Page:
Examining The Deal: Calderon's Sharpshooting

by Jonah Ballow

Amid all the trade rumors and free agent discussions, the Knicks completed a significant deal on the eve of draft night.  New York shipped Tyson Chandler and Raymond Felton to Dallas in exchange for Jose Calderon, Wayne Ellington, Shane Larkin, Samuel Dalembert, and two second-round selections in this year’s draft.  The two picks are slotted at No. 34 and No. 51 overall.

Let’s examine the key pieces acquired in the trade:

Jose Calderon is a pass-first floor general and a dynamite shooter from deep.  Over the course of an eight-year NBA career, Calderon dished out an average of 6.8 assists per game.  This past season, the 32-year old knocked down 44.9 percent of his attempts behind the arc, fourth-best in the league for point guards.  Calderon is an ideal fit for the triangle offense due to his high basketball IQ and ability to damage opponents with a precise jumper. 

According to Synergy, Calderon spent 30.4 percent of his time as a spot-up shooter last year, nailing 47 percent from the floor and 47.5 percent from downtown.  The Spaniard was especially deadly in the corners where he hit a combined 40-of-77 shots for an impressive 51.9 percent.  When presented with the straight-up 3-ball, Calderon posted a 50 percent clip on 44 attempts.  The former Mavericks signal caller owned a sparkling 108.6 offensive rating during the 2013-14 campaign.

Keep in mind; Calderon joins another sharp shooting point guard in the Knicks backcourt mix.  Prigioni was the league’s second-best marksman from the 3-point line this past season and offers a similar, steady approach to the position.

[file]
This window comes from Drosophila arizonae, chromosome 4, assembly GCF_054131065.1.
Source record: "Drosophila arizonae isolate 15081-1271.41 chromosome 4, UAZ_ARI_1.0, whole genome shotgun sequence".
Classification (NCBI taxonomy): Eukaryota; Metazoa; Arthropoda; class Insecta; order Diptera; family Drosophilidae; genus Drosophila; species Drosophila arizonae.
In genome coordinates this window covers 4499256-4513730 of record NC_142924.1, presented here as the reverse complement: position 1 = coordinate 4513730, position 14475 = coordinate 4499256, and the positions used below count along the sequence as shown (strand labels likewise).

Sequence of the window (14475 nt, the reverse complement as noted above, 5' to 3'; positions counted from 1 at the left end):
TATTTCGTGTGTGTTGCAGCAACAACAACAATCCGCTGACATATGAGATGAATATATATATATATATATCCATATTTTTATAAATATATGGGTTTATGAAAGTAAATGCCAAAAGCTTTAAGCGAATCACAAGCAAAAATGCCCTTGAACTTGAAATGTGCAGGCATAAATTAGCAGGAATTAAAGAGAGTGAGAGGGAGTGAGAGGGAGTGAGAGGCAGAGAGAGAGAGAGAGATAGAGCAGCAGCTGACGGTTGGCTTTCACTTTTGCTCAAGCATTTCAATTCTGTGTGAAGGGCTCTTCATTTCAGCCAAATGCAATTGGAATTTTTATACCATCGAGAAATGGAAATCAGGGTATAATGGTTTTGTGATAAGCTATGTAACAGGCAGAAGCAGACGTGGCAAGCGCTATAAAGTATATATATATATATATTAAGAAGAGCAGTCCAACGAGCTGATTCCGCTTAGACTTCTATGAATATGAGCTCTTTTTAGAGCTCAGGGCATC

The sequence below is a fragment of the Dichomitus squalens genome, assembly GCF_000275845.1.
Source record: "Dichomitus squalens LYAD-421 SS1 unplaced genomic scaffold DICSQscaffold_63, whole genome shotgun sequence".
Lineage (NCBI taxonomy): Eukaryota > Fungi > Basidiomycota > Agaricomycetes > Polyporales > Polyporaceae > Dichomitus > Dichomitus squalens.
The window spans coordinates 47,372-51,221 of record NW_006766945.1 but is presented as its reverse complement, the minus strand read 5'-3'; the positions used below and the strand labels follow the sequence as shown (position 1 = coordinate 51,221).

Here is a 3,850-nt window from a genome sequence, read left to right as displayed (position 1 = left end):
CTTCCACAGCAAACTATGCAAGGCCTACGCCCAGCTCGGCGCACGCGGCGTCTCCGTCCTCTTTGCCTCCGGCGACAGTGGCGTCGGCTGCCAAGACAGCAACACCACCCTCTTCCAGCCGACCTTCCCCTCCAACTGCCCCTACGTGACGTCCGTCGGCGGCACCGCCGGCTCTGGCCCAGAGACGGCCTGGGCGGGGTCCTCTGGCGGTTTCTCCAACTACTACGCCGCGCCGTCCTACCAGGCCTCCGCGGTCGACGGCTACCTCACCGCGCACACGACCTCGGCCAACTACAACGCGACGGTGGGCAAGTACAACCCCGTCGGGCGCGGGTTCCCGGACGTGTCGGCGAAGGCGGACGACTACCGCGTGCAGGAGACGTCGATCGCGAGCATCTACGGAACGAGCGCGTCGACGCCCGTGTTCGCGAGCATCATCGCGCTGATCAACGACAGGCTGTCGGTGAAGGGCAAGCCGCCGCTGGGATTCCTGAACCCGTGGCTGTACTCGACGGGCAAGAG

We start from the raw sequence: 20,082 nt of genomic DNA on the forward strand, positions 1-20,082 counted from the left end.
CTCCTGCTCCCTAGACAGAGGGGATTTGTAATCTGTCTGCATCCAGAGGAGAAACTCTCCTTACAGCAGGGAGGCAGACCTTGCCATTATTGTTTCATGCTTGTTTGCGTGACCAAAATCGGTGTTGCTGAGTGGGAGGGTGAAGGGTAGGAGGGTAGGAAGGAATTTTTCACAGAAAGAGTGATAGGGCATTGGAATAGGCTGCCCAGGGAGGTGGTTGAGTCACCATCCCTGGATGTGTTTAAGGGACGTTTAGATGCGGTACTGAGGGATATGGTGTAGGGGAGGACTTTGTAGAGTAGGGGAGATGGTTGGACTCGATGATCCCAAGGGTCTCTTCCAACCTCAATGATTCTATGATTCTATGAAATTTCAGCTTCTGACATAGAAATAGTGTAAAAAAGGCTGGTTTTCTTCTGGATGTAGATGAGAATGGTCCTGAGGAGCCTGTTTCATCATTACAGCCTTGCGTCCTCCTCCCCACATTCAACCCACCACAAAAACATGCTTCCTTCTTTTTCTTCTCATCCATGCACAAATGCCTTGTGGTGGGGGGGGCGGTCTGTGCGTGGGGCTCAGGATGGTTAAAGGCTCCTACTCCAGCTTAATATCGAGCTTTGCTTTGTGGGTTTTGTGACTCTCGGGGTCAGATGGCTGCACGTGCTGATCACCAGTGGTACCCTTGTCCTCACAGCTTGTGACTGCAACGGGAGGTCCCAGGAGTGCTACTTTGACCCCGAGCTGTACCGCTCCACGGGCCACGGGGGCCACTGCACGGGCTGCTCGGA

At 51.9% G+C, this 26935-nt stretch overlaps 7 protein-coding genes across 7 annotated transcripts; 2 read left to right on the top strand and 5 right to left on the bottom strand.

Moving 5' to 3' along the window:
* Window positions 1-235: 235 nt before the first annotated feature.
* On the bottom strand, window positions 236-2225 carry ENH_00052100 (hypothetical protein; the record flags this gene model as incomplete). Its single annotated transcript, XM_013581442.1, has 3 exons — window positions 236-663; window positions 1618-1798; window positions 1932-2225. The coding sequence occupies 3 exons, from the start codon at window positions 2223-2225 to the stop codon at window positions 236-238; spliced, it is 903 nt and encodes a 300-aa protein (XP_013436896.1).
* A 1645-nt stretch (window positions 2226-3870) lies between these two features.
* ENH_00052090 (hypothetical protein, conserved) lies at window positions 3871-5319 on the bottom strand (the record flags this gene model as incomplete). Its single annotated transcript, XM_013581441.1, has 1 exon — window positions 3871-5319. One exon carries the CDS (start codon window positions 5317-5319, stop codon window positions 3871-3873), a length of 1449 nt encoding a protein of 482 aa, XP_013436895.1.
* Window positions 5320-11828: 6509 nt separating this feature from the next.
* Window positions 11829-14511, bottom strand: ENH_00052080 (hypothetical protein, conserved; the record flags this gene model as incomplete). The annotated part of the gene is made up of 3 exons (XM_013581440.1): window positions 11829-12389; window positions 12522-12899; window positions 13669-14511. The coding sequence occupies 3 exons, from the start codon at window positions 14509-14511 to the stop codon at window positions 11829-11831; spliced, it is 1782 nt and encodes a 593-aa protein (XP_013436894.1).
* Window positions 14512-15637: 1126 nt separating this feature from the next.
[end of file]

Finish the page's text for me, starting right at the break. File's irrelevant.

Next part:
If New York decides to retain Larkin, it will welcome the No. 18 overall pick from the 2013 NBA Draft.  The son of Hall of Fame shortstop, Barry Larkin, the 5-11 guard is a tremendous athlete, terrific shooter, and is adept at finding daylight in tight spaces for scoring and/or playmaking opportunities.  His season was cut severely short by a broken ankle suffered during a Summer League practice.

Wayne Ellington spent his collegiate days at North Carolina where he captured a National Championship.  The Pennsylvania native earned a reputation as a silky smooth shooter from the 2-guard spot.  He continues to search for a consistent role after stops in four different cities since the Timberwolves drafted him in the 2009 draft.

The lone big man heading to New York is Dalembert.  Last season, the 6-11 center was Dallas’ best rebounder and shot blocker at 1.2 per outing. 

New York immediately jumps into the draft frenzy in what is considered one of the deepest classes in league history.  No. 34 and No. 51 will provide ample options for the Knicks to bolster their depth with young talent or continue to re-shape the roster by seeking additional trades. 

Stay tuned for more coverage of the trade and the Knicks draft picks on Knicks.com.  Visit the draft profiles hub for detailed reports on prospects that could potentially land in New York.